While it can be difficult to use active learning in a large lecture hall with fixed seating, there are some simple strategies you can incorporate into your PowerPoint slides to further engage students with content and help you assesse their level of understanding
- As students come into the room, display a slide asking them to write a few sentences or a paragraph in response to the reading they did outside of class, or about the last lecture. This provides a focusing activity to bring class to order quickly, and allows you to call on anyone in class since they will all have something prepared to say.
- Note Comparison: Insert a slide asking students to turn to their neighbors and review the notes they just took on a particular concept or section of your lecture. This is an excellent technique to help students work though a particularly confusing concept.
- Think Pair Share: Insert a slide asking students work on a problem or formulate an answer to a question you've just discussed. Give them a few minutes to think about it on their own and jot down a few notes or a possible solution. Then ask them to pair with a neighbor to discuss. Close the activity by calling on select groups to share a solution in a full class discussion.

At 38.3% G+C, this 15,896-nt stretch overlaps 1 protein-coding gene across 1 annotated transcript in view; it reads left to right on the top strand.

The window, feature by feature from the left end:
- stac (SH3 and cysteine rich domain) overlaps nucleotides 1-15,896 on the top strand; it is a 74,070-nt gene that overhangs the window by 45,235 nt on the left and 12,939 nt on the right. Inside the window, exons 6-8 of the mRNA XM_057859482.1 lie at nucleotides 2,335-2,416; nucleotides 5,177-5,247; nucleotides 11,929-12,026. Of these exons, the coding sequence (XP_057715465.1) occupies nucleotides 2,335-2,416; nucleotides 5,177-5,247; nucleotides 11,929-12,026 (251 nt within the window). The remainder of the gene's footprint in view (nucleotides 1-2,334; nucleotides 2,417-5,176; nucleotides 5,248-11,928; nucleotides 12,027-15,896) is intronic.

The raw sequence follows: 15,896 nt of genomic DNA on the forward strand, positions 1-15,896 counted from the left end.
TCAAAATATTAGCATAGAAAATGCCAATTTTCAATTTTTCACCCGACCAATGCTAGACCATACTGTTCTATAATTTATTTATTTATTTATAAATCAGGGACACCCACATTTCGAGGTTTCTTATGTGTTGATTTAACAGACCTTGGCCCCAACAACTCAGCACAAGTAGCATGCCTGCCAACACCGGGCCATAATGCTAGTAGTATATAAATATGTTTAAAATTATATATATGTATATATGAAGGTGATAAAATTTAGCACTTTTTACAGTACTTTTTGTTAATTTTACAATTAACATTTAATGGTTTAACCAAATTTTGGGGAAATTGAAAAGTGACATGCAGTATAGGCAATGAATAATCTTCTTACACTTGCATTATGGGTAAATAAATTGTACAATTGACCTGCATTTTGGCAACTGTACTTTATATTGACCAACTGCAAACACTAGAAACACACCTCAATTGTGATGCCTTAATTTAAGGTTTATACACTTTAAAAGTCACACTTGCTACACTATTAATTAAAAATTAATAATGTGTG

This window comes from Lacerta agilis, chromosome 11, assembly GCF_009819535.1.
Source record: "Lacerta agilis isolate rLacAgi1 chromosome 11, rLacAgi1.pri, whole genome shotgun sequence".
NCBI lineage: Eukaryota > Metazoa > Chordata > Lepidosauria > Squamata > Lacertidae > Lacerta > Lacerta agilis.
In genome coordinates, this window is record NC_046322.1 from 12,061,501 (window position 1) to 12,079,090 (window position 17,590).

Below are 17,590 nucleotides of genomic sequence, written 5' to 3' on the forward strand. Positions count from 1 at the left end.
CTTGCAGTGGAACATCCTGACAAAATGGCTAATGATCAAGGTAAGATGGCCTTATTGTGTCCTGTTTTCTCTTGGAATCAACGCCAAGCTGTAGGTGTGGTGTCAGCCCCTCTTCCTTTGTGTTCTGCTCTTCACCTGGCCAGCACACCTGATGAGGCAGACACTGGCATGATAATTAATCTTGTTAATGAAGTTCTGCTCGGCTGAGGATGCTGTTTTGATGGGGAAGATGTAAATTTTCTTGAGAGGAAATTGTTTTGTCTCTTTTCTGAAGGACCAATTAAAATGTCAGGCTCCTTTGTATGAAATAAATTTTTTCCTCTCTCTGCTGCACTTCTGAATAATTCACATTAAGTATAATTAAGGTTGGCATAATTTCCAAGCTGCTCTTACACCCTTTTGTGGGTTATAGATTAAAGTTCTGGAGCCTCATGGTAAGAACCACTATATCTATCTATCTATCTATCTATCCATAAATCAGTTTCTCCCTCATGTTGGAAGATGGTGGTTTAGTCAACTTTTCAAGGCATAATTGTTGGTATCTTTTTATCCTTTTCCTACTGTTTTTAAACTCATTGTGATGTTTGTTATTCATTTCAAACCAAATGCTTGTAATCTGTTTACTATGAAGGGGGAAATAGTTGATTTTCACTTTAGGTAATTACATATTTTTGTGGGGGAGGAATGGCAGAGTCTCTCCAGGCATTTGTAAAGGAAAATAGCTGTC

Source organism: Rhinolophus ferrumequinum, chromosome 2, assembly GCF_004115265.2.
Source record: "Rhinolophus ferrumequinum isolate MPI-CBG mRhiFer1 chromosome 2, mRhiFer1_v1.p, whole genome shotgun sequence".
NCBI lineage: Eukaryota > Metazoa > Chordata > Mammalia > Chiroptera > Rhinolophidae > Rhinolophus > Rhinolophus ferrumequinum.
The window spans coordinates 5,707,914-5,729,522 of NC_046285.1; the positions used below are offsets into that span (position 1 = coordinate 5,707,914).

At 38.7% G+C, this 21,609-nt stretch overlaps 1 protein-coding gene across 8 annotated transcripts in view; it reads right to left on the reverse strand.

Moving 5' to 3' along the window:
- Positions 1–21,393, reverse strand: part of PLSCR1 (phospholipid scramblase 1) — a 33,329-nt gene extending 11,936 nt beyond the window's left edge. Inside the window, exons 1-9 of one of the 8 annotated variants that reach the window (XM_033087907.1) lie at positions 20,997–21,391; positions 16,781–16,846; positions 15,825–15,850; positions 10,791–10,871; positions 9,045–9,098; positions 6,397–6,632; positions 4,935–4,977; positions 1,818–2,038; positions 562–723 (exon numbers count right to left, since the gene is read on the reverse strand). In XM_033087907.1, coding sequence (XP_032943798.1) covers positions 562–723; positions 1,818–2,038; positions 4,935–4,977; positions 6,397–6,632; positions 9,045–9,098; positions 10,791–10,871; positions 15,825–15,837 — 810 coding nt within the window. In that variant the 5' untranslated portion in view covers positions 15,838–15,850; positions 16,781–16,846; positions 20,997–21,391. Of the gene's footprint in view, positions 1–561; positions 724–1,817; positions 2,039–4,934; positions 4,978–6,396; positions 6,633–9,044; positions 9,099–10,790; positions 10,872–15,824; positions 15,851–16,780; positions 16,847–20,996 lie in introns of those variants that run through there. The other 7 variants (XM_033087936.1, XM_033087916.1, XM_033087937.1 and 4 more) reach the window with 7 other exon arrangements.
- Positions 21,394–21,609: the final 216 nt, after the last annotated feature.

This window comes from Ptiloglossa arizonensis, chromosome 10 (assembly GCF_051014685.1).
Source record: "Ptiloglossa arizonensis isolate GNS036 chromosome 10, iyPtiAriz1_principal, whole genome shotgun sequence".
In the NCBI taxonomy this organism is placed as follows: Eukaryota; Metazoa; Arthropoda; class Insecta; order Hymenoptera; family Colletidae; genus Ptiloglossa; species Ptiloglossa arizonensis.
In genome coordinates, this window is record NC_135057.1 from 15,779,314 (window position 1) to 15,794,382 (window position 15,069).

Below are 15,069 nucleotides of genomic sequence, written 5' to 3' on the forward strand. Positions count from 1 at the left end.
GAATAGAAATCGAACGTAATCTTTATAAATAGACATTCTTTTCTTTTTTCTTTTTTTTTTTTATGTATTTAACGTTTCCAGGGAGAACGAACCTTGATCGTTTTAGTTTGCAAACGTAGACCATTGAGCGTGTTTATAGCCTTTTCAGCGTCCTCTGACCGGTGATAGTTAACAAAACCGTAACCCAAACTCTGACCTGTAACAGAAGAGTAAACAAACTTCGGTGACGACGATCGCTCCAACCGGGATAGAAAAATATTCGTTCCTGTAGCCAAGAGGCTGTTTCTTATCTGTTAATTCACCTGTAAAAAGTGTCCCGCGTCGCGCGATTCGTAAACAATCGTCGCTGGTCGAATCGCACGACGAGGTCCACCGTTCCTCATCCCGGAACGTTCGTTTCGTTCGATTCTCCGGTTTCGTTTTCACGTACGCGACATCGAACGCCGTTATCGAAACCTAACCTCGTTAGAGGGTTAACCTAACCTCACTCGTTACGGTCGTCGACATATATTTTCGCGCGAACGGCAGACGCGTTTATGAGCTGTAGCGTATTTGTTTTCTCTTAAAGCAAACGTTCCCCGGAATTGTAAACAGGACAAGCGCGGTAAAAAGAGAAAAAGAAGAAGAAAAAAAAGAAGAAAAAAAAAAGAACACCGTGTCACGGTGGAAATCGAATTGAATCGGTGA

- Active Lecturing: The Potential of PowerPoint. A tutorial from the University of Minnesota. Includes example activity slides you can download and use in your own lectures. http://www1.umn.edu/ohr/teachlearn/tutorials/powerpoint/index.html
- Incorporating Active Learning PowerPoint Based Lectures Using Content Based Questions. This article presents the results of two studies the authors conducted in an effort to assess the impact of an active learning technique on student test scores. http://top.sagepub.com/content/36/2/134.full.pdf+html
For more information or to discuss how you might incorporate these ideas into your courses, contact the Reinert Center at firstname.lastname@example.org.